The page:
Ormer Mayfair


When Yorkshire-born Shaun Rankin, of the one Michelin star Jersey restaurant Ormer, announced that he was opening a London outpost at the 165-year-old Flemings Hotel in Mayfair late last year it was met with a great deal of anticipation on the capital’s ever evolving food scene, and whilst it’s hard to keep abreast of all the latest new restaurants, this was one that went firmly to the top of my list.

Ormer Mayfair is located in the hotel’s basement, in a space that was formerly Fleming’s Grill, but has been completely re-styled as part of an extensive £15 million top to bottom refurbishment of the property located on Half Moon Street, on the corner of Curzon Street. Possessing a sophisticated, elegant feel with sultry lighting from Art Deco table lamps come the evening, the long room is almost akin to dining on a luxury train, while the ambiance remains decidedly buzzy thanks to an upbeat, relaxed front of house who are happy to share a laugh and a joke with customers, including Restaurant Manager Agnieszka Josko who hails from two Michelin star The Greenhouse and Hélène Darroze, besides previously working with Rankin when he was at Bohemia in Jersey.

The designers have achieved a glamorous but in no way stuffy environment; no table linens in sight, but ultra shiny veneered tables that are reminiscent of a 1930s Fred Astaire film and would be just the thing for tap-dancing on. Things were certainly heading that way when Head Sommelier Andreas Rosendal (previously of Michelin-starred Brasserie Chavot) introduced himself and the champagne trolley crammed full of everything from champion English sparkling wines to Cristal. What did we fancy, “white or rose?” Always white and always champagne for me. The Devaux NV “Cuvée D” in fact, featuring that recognisable hint of buttered brioche emanating from the Chardonnay grape, along with notes of blossom and vanilla (£82 a bottle).

Caribbean-born Kerth Gumbs is the head chef here, previously senior sous chef at the Arts Club on Dover Street, and it’s a step up that will no doubt find him pushing for his first Michelin star. The recent trend for classic, comforting cuisine shows no sign of slowing down in London, and the menu here is all about heart-warming, bugger-the-calories kind of dishes, whilst paying tribute to Rankin’s lifelong passion for fish and seafood, much of which is sourced directly from Jersey including fresh lobster, crab, oysters, and hand-dived scallops.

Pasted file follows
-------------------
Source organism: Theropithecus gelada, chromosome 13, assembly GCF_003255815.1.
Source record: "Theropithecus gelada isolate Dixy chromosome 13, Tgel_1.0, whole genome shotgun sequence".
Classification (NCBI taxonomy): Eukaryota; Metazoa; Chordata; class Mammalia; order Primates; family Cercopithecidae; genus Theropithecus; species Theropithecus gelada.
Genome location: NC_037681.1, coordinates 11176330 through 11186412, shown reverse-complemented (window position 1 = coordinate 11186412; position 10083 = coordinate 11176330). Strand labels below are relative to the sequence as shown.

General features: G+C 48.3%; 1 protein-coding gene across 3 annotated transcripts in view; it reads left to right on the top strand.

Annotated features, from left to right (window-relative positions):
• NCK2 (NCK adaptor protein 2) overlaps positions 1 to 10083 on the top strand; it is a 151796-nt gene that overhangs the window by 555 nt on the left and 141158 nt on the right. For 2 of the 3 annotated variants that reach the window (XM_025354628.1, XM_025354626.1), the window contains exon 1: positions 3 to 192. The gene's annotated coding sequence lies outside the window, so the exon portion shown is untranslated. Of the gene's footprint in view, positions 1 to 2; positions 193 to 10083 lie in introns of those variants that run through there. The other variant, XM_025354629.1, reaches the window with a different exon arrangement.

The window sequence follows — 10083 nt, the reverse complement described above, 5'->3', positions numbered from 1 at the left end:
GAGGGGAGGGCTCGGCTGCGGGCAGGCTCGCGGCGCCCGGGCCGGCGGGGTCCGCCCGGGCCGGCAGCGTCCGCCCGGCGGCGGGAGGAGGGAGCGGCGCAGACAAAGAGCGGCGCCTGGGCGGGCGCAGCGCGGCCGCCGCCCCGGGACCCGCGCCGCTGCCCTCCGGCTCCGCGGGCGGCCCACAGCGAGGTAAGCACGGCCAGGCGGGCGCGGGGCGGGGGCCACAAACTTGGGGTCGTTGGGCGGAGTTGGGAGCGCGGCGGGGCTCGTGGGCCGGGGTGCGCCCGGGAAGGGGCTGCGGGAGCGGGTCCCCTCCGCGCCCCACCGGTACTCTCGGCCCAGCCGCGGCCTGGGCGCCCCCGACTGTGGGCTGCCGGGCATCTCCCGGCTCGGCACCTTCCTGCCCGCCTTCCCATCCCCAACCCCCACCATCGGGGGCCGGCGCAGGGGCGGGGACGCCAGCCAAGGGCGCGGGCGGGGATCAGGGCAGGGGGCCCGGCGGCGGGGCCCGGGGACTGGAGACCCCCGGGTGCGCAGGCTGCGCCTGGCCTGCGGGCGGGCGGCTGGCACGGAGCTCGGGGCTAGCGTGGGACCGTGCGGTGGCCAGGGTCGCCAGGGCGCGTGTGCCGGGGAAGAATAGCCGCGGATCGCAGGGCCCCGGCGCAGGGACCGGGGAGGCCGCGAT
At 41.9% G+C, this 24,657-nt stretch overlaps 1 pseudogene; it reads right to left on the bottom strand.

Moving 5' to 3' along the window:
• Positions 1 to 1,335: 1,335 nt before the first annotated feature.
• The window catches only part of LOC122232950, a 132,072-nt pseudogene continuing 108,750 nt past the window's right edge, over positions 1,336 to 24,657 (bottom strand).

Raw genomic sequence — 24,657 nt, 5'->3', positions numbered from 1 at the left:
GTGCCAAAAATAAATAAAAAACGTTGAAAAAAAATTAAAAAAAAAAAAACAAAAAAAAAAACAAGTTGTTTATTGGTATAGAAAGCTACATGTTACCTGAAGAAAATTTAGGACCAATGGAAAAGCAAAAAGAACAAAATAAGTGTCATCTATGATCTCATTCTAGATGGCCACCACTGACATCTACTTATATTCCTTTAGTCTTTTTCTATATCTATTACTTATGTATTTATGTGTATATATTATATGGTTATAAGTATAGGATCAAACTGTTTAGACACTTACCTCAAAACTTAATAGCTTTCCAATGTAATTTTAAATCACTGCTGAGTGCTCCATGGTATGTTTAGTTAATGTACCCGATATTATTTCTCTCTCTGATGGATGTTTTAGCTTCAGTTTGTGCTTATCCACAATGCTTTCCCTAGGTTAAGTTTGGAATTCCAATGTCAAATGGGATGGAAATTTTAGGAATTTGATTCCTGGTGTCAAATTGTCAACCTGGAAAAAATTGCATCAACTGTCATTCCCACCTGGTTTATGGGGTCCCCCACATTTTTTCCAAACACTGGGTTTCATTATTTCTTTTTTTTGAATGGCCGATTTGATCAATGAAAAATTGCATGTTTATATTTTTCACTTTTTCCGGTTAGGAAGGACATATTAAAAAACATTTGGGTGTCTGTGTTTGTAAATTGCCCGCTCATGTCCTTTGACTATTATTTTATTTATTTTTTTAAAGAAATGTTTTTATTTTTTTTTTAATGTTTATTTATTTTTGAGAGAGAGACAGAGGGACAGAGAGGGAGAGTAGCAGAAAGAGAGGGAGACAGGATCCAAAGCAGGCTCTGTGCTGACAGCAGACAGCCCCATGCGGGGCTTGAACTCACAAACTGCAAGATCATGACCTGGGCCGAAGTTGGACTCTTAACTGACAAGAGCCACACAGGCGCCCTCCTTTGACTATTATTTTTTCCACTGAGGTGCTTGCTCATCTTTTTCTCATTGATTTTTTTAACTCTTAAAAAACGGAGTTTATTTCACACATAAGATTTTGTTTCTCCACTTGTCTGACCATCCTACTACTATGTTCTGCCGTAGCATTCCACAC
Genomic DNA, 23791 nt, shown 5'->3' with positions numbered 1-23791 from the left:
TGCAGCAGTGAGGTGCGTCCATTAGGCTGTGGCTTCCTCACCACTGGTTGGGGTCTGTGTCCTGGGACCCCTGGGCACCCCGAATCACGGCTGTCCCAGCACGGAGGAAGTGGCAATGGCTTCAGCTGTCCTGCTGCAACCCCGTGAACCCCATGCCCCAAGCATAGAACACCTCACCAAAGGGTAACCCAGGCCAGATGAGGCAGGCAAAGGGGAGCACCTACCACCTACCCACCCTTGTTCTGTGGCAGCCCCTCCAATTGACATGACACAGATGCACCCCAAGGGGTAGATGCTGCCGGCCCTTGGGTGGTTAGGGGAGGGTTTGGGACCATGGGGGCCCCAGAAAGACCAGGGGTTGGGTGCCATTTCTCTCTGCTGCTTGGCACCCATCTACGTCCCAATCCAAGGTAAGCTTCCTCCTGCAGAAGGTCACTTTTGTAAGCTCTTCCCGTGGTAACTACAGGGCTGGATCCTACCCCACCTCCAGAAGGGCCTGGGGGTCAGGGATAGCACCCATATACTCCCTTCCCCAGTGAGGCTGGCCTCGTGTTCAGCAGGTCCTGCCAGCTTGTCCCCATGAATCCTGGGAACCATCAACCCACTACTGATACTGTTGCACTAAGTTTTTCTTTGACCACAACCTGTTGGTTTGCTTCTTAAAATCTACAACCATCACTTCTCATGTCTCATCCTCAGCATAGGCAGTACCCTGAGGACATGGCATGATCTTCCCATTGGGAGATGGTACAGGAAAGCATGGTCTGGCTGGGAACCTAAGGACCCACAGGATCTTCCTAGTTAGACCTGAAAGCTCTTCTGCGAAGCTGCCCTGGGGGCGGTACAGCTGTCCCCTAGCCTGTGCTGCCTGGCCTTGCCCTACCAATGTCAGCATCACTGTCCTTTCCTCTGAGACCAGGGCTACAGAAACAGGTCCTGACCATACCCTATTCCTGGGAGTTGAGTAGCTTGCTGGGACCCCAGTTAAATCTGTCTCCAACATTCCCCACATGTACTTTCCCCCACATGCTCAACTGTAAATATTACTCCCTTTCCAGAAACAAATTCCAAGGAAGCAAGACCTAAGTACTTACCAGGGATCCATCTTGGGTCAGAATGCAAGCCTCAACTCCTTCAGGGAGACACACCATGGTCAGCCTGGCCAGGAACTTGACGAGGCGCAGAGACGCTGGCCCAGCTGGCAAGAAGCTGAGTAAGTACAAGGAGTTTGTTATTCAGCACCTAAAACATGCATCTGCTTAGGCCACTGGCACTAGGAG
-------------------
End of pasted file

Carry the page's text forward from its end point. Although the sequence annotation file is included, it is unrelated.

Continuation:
A single, perfectly-crafted lobster ravioli with ultra fine pasta was my starter of choice, generously filled with sweet, succulent lobster and salmon, surrounded by a rich crab and tomato bisque fragrant with lemongrass, and topped with a Thai-inspired fresh shallot, puffed rice and coriander salad. It was a precise, beautiful dish that had classical techniques at its core, only with exotic, vibrant notes that showcased the luxurious lobster far more than the standard list of ingredients ever could, not to mention Rankin’s clever yet respectful ideas and Gumbs’s deft touch.

For main my husband didn’t need much persuading to share the côte de boeuf for two (£75), and after a considerable wait this arrived temptingly presented in a copper sauté pan, topped with a flourish of wild mushrooms and intense beer-cooked shallots, with a frothy béarnaise, a rich beef jus and triple-cooked chips alongside. However much our two companions were both raving about the perfectly cooked Dover sole with a smoked salmon, potato and leek risotto, they were still drooling at the sight of the beef like two bloodhounds, and giving them a taste only worsened their salivating as I carved the juicy rare beef and dipped mouthful after mouthful into the duo of sauces, along with the crispiest, naughtiest of chips. There will be some diners, with a heartier appetite than myself, who will be loathe to share this côte de boeuf and I don’t blame them one jot. The Sicilian Il Barroccio, recommended to us by the sommelier went hand in glove.

Whilst we were enjoying the celebratory ambiance, a number of “Happy Birthdays” having being sung at various tables by the waiters, an unusual occurrence in a fine dining establishment, perhaps this held up proceedings, for the wait between each course was lengthy. If our experience wasn’t a one off then the service will certainly need to be ramped up a gear in the days to come, for it would be a shame if the food, admittedly faultless, wasn’t awarded the acclaim it deserves. My dessert of chocolate brownie sealed my high opinion of the fare, as although it wasn’t a recognisable brownie, for dedicated chocolate lovers like myself it was much better. A rich mousse-like chocolate torte with a dense brownie-style base and dots of salted caramel, it worked a treat with the pure, cleansing milk ice cream and crunchy caramel popcorn; finished with gold leaf as if that all wasn’t decadent enough.

This was a meal designed for serious foodies who love the classics and don’t like them tampered with. I would like to go back and sample the eight course tasting menu (£75) with wine pairings, yet it is more than possible to dine here without blowing your brains. As you would expect, à la carte prices are distinctly Mayfair, yet there is a reasonable wine list with bottles around the £20s mark (right up to a 1990 Pétrus at £4,500), while the three course set lunch menu for £29.50 is a great way to sample the Ormer experience. Whatever your budget you’ll dine like a king, and if you have to take a king out for dinner this wouldn’t be a bad choice.

Ormer Mayfair at Flemings Mayfair, 7-12 Half Moon St, London W1J 7BH, for more information and reservations please visit the website.